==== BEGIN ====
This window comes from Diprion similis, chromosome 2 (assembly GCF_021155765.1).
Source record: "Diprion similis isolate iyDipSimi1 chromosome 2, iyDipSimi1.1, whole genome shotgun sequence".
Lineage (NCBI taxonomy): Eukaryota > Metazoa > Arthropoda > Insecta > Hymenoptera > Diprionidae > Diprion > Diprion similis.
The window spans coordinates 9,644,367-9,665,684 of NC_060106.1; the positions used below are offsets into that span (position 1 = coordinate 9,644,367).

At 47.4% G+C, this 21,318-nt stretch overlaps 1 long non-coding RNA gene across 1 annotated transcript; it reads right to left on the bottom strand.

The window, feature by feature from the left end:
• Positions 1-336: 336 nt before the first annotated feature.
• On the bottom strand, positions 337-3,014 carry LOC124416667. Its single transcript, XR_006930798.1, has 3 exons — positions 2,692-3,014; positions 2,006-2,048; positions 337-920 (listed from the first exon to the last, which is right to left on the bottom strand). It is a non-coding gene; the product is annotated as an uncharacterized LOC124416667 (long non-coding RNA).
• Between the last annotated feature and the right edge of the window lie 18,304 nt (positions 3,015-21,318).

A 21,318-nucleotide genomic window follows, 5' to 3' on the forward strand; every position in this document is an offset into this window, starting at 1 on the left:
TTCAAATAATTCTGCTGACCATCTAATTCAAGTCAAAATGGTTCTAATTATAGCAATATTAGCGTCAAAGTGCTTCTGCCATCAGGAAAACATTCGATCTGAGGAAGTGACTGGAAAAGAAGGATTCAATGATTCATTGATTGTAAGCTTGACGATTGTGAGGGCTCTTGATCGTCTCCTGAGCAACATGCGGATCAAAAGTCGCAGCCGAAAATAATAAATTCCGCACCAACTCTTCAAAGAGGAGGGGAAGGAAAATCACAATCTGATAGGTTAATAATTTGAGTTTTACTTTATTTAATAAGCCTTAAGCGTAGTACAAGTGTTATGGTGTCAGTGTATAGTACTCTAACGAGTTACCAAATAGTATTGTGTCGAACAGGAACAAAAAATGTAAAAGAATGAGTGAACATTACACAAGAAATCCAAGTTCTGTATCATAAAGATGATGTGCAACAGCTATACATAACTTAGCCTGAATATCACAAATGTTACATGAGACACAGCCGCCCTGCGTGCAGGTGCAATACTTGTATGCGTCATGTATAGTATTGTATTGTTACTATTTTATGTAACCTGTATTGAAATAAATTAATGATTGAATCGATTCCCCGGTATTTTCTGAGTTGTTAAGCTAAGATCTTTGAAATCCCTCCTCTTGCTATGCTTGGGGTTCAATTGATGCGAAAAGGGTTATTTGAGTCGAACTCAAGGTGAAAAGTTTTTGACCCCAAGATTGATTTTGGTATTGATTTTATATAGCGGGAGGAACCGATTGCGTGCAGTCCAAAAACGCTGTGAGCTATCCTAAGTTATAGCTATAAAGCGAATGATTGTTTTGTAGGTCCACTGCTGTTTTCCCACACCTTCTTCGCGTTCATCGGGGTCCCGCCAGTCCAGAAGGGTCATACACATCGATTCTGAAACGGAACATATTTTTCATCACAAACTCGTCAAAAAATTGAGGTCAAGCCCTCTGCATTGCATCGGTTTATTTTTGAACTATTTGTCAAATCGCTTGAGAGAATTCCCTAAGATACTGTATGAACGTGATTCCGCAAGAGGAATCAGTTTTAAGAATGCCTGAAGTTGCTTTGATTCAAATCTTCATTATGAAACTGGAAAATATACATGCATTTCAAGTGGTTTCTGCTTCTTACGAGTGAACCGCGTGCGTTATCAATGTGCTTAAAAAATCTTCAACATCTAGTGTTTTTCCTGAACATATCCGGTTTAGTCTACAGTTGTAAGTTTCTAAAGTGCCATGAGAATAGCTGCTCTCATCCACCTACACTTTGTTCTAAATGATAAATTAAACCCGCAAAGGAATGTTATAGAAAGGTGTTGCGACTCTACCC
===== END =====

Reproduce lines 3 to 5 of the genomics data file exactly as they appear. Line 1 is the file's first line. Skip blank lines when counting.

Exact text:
Lineage (NCBI taxonomy): Eukaryota > Metazoa > Arthropoda > Insecta > Hymenoptera > Diprionidae > Diprion > Diprion similis.
The window spans coordinates 9,644,367-9,665,684 of NC_060106.1; the positions used below are offsets into that span (position 1 = coordinate 9,644,367).

At 47.4% G+C, this 21,318-nt stretch overlaps 1 long non-coding RNA gene across 1 annotated transcript; it reads right to left on the bottom strand.